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June 20, 2023


Tsukumo showcases Nara’s far-flung history

  • Destination Restaurants 2023

Although the Kansai region has many famous restaurants serving Japanese cuisine, mainly in and around Kyoto and Osaka, for a long time nearby Nara Prefecture unfortunately lacked a reputation for fine dining. That started to change about 20 years ago, however, and the past decade has seen an increase in establishments serving world-class dishes. As a result, there has been a gradual decrease in “foodies” who sightsee in Nara but then proceed to Kyoto for dinner and lodging, and a corresponding increase in visitors who spend substantial sums of money in Nara.

A driving force in this trend is the Japanese restaurant Tsukumo, which opened near Nara Station in 2015 and relocated in 2021. Its current site is a 30-minute walk from the station and 25 minutes from Kintetsu Nara Station. While a taxi will take you there in about 10 minutes, a leisurely stroll is recommended, as the area is home to many of the most outstanding sightseeing attractions in Nara — or rather, the entire country — including the World Heritage sites Gangoji and Todaiji temples and Kasuga-taisha Shrine, as well as the Nara National Museum. Nara, the ancient capital and a large metropolis as early as the seventh century — earlier than even Kyoto — is also a delightful walking city with abundant greenery.

Located on a corner of Naramachi-dori, a street lined with traditional houses, some dating back to the Edo Period, Tsukumo is a detached structure brimming with the aesthetic sensibility of chef Masato Nishihara, who has a deep love for traditional Japanese culture. For the relocation and renewal, Nishihara built the house from scratch with a wealth of carefully selected materials — constructing the roof with tiles from an old temple, for example, and paving the walkway partly with large mortar stones. The restaurant, which has seven counter seats, four table seats and one private room, is run by Nishihara together with okami (proprietress) Tomoko Nishihara and a small kitchen staff. The omakase set menu, priced anywhere from ¥25,000 to ¥35,000 ($170 to $240) for both lunch and dinner depending on the ingredients purchased that day, is based on changing monthly themes.

During our visit in November, the themes were “The 75th Exhibition of Shosoin Treasures,” named for a show at the Nara National Museum, and “The 1,300th Anniversary of the Death of O no Yasumaro,” editor of the “Kojiki,” the oldest extant history of Japan. The succession of dishes was not only delicious and visually beautiful, but also richly evocative of Nara’s history. One was chirashi-zushi (seafood and other ingredients on a bed of rice) artfully arranged to resemble the bronze mirror inlaid with mother-of-pearl that was a highlight of the Shosoin exhibition.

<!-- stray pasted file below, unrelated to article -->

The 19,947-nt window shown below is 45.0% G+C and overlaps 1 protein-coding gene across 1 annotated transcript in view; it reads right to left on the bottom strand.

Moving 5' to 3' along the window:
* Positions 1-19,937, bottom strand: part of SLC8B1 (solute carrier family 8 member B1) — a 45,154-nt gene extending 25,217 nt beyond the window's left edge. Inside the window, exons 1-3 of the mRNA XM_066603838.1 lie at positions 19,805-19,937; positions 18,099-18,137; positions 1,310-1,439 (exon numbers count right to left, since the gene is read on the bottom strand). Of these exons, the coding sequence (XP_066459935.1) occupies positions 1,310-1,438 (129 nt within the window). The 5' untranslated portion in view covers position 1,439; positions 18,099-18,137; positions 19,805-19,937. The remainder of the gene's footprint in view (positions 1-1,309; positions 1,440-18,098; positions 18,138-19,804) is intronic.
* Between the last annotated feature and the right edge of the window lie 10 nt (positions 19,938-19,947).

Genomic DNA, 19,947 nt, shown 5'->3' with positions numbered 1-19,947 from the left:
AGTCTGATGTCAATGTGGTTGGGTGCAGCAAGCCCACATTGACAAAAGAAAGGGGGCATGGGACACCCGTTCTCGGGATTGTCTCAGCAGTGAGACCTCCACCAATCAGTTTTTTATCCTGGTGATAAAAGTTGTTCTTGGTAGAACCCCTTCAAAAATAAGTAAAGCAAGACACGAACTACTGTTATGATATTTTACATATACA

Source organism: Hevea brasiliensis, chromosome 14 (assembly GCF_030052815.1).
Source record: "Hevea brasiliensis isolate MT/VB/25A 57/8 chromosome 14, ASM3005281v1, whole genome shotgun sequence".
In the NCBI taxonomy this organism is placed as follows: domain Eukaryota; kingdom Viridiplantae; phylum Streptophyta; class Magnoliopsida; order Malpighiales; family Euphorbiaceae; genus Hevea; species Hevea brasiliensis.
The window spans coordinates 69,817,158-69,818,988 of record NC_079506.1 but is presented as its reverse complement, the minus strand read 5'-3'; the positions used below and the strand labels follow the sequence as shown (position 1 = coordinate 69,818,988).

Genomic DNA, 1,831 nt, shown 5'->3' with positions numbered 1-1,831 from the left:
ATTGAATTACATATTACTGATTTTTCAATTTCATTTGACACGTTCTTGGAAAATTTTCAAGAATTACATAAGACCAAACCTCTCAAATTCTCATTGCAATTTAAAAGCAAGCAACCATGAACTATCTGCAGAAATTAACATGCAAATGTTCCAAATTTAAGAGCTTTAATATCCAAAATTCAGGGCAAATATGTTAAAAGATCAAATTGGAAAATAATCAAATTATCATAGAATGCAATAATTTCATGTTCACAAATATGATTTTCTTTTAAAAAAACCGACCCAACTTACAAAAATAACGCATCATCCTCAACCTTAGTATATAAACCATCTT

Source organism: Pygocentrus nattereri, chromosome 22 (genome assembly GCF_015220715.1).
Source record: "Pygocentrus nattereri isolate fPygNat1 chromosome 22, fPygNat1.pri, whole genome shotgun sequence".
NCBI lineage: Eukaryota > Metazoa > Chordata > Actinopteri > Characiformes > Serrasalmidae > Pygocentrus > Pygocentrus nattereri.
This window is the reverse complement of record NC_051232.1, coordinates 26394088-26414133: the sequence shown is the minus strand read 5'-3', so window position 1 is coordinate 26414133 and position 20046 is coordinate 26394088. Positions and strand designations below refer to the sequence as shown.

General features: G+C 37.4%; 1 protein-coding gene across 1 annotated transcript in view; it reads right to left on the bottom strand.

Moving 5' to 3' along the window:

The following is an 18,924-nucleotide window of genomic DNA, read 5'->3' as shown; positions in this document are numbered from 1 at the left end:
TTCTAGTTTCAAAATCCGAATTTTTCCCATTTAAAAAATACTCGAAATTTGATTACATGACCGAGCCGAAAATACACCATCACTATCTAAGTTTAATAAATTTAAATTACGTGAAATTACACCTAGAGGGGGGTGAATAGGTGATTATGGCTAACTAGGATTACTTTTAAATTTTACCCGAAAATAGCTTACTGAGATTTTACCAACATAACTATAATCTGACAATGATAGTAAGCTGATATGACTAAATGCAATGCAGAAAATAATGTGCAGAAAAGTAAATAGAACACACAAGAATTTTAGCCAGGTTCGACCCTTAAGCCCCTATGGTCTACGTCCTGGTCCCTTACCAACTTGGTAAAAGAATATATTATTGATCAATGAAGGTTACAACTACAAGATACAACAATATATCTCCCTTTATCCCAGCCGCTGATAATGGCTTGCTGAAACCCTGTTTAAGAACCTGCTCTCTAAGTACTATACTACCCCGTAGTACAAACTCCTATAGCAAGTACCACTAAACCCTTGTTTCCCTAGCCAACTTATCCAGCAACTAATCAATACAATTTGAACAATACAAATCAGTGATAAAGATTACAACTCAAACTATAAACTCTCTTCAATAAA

Nishihara honed his craft at Japanese restaurants in New York and London as well as Japan, acquiring an international sensibility along the way. “As we can see from the treasures stored in Shosoin,” he said, “Nara is an international city that gathered objects from overseas via the Silk Road since ancient times. I really enjoy creating dishes that combine these elements with the adventure and romance of encounters between ancient and modern. Through my cuisine, I hope to transmit the culture of Nara Prefecture, and all of Japan, to the next generation.”

At many traditional Japanese restaurants — including Kyoto Kitcho Arashiyama, where Nishihara started training the day after high school graduation and worked for a decade — apprentices have learned not only about cuisine and serving vessels, but about Japanese traditional culture as a whole, including the tea ceremony, calligraphy and flower arrangement. With the continuing decline in the number of traditional restaurants, the work of chefs like Nishihara has become especially significant.

■Sustainable Japan Magazine (Sustainable Japan by The Japan Times)



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968, Kideracho, Nara, Nara

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